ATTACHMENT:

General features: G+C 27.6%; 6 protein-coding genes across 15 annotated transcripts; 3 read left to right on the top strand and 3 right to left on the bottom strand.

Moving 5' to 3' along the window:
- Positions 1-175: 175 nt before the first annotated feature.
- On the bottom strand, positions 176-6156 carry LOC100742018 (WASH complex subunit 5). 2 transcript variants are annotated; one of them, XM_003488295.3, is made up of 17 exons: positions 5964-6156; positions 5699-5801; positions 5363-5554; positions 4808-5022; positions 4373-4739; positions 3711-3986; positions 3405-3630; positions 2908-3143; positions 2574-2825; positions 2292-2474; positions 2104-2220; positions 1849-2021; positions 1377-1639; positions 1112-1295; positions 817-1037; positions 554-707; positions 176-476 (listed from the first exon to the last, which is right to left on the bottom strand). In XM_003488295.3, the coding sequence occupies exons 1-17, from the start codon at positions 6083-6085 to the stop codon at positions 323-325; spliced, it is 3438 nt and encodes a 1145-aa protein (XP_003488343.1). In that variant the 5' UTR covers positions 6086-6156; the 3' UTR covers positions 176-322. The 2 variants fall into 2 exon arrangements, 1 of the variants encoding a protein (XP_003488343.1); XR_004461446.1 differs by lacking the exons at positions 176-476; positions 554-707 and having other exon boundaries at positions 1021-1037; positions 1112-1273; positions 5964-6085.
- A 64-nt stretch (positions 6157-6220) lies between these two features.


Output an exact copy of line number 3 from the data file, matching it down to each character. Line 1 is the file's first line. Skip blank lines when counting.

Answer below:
- Positions 1-175: 175 nt before the first annotated feature.